How police misconduct gets covered up by plea bargaining
Here's an excellent analysis from Brooklyn public defender Scott Hechinger of how mandatory minimums and the threat of long sentences help cover up police misconduct that would otherwise come out in court. That's because "victims of police abuse — illegal stops and frisks, car stops and searches, home raids, manufactured charges and excessive force — routinely forgo their constitutional right to challenge police abuse in a pretrial hearing in exchange for plea deals." This is undeniably true. It's only in cases like the episode in Hutto, described above, where victims face no charges that officers can be held accountable through regular court processes.

Financial motive not only reason prosecutors oppose actual-innocence claims
The New York Times published a feature on falsely convicted people who've been exonerated by the evidence but cannot secure an "actual innocence" ruling because prosecutors fear the financial consequences of civil rights lawsuits against local jurisdictions. All of the examples are from other states, but Texas' situation casts additional light on this topic. I was policy director at the Innocence Project of Texas when the Legislature passed the best-in-the-nation compensation package for exonerees in 2009. We hoped to avoid this dynamic by having the state compensate innocent convicts instead of the locals. Indeed, the bill was sold as a form of "tort reform," eliminating local liability for what were seen as systemic flaws causing false convictions. But it turned out, the real, underlying complaints weren't financial. Many prosecutors and some judges on the Court of Criminal Appeals simply don't want to see falsely convicted people compensated, ever, and go to great lengths to oppose actual-innocence claims, despite the fact that locals weren't on the hook. So Grits is skeptical of the article's thesis that the motive behind opposing actual-innocence claims is financial. I think it's more pernicious than that.

Sheriffs and #cjreform
Our pal Jessica Pishko published a New York Times op ed on Sheriff's offices, declaring "The problem of sheriffs is particularly acute in the South and Southwest, where the office has more power and was historically used to prop up white supremacy." She calls for Sheriffs to undertake what amounts to a truth-and-reconciliation process for past wrongs. That sanguine suggestion to me seems unlikely. Texas alone has 254 counties, after all - a few might do that, under the right political circumstances, but most will not. And abolishing the office, as some have called for, doesn't change the fact that someone has to perform those functions. Grits has often thought that sheriffs' jail-management duties should be separated from their responsibilities to patrol unincorporated areas. These are distinct functions involving very different skill sets, and typically those elected to the office only have knowledge of one or the other. Whether Sheriffs should be an elected position is a question for another day.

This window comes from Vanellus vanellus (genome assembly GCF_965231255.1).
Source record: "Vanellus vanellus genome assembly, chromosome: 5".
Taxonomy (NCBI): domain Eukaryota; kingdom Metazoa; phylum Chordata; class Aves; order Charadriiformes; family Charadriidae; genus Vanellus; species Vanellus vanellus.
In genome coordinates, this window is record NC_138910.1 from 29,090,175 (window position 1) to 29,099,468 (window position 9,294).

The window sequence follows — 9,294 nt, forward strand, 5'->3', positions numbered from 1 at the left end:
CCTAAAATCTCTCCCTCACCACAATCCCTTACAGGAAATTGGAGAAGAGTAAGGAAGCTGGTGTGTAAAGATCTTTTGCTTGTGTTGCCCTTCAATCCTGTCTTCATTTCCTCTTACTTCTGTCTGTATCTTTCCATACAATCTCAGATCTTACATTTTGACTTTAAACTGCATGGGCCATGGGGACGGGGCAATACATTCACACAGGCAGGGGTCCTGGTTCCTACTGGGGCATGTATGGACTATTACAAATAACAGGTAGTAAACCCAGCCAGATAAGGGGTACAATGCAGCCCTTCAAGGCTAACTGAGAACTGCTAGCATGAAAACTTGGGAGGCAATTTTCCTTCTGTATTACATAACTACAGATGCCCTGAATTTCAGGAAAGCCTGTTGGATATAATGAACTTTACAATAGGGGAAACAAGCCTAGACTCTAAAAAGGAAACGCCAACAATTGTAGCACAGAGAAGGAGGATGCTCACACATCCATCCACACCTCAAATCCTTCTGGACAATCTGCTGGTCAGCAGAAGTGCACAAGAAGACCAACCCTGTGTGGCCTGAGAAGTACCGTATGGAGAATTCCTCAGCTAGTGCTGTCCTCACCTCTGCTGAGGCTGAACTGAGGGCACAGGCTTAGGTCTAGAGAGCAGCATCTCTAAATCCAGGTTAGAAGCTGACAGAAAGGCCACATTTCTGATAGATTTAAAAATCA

Deep thinking on sex-offender policies
A recent NY Times piece examined emerging research on people who are sexually attracted to minors, finding that its roots are not genetic, but are "prenatal," and "can be traced to specific periods of development in the womb." And this Marshall Project story looks at evidence-based anti-recidivism programs aimed at people convicted of violent, sexual crimes once their sentence is complete. I found both articles to be thoughtful contributions to the discussion.

Most crime dropping nationally, but look at those rape numbers!
New Uniform Crime Report data is out, and most categories of crime have continued to fall, except rape, which has risen precipitously since 2014. See first-cut analyses from the Brennan Center and the Marshall Project. No one knows for sure what's behind the rise in rape numbers. The feds began using a more expansive definition of sexual assault in 2014, but the numbers increased even using the "legacy" definition. The question arises: Have there actually been more rapes committed over this period, or are we simply now getting a more complete picture of the scope of the problem in the wake of increased reporting thanks to the #MeToo movement? ¿Quien sabe? Regardless, the year-over-year decline in property crimes, murders, robberies, etc., is cause for celebration, while the sex-assault data should contribute to deeper conversations on the question.